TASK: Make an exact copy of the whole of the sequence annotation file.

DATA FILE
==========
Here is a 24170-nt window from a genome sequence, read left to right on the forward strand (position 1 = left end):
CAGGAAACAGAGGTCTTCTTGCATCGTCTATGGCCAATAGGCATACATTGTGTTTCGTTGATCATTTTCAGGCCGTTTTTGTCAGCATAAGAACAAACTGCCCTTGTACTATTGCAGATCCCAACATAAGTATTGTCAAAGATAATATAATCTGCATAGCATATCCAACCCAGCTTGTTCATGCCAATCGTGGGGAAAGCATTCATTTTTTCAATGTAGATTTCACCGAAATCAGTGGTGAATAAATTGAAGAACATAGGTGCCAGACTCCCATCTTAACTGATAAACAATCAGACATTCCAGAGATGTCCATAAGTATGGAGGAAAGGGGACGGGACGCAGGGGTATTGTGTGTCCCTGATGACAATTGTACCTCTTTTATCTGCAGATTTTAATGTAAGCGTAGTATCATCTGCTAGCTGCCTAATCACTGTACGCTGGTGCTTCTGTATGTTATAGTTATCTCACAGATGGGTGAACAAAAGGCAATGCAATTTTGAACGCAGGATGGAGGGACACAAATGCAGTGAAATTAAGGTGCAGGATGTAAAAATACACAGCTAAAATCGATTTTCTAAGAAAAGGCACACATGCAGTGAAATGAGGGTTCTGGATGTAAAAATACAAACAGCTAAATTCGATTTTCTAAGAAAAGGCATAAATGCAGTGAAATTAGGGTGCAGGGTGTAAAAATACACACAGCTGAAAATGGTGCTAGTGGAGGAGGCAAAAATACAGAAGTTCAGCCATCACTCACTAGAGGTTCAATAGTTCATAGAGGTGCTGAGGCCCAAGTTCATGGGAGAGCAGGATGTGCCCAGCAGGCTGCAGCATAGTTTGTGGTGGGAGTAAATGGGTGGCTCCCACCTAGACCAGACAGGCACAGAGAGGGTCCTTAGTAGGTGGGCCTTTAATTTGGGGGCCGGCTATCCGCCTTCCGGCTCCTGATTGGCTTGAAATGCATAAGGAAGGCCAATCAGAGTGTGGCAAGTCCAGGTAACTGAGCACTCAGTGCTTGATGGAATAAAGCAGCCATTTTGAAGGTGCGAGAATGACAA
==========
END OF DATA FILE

Here is a 24170-nt window from a genome sequence, read left to right on the forward strand (position 1 = left end):
CAGGAAACAGAGGTCTTCTTGCATCGTCTATGGCCAATAGGCATACATTGTGTTTCGTTGATCATTTTCAGGCCGTTTTTGTCAGCATAAGAACAAACTGCCCTTGTACTATTGCAGATCCCAACATAAGTATTGTCAAAGATAATATAATCTGCATAGCATATCCAACCCAGCTTGTTCATGCCAATCGTGGGGAAAGCATTCATTTTTTCAATGTAGATTTCACCGAAATCAGTGGTGAATAAATTGAAGAACATAGGTGCCAGACTCCCATCTTAACTGATAAACAATCAGACATTCCAGAGATGTCCATAAGTATGGAGGAAAGGGGACGGGACGCAGGGGTATTGTGTGTCCCTGATGACAATTGTACCTCTTTTATCTGCAGATTTTAATGTAAGCGTAGTATCATCTGCTAGCTGCCTAATCACTGTACGCTGGTGCTTCTGTATGTTATAGTTATCTCACAGATGGGTGAACAAAAGGCAATGCAATTTTGAACGCAGGATGGAGGGACACAAATGCAGTGAAATTAAGGTGCAGGATGTAAAAATACACAGCTAAAATCGATTTTCTAAGAAAAGGCACACATGCAGTGAAATGAGGGTTCTGGATGTAAAAATACAAACAGCTAAATTCGATTTTCTAAGAAAAGGCATAAATGCAGTGAAATTAGGGTGCAGGGTGTAAAAATACACACAGCTGAAAATGGTGCTAGTGGAGGAGGCAAAAATACAGAAGTTCAGCCATCACTCACTAGAGGTTCAATAGTTCATAGAGGTGCTGAGGCCCAAGTTCATGGGAGAGCAGGATGTGCCCAGCAGGCTGCAGCATAGTTTGTGGTGGGAGTAAATGGGTGGCTCCCACCTAGACCAGACAGGCACAGAGAGGGTCCTTAGTAGGTGGGCCTTTAATTTGGGGGCCGGCTATCCGCCTTCCGGCTCCTGATTGGCTTGAAATGCATAAGGAAGGCCAATCAGAGTGTGGCAAGTCCAGGTAACTGAGCACTCAGTGCTTGATGGAATAAAGCAGCCATTTTGAAGGTGCGAGAATGACAA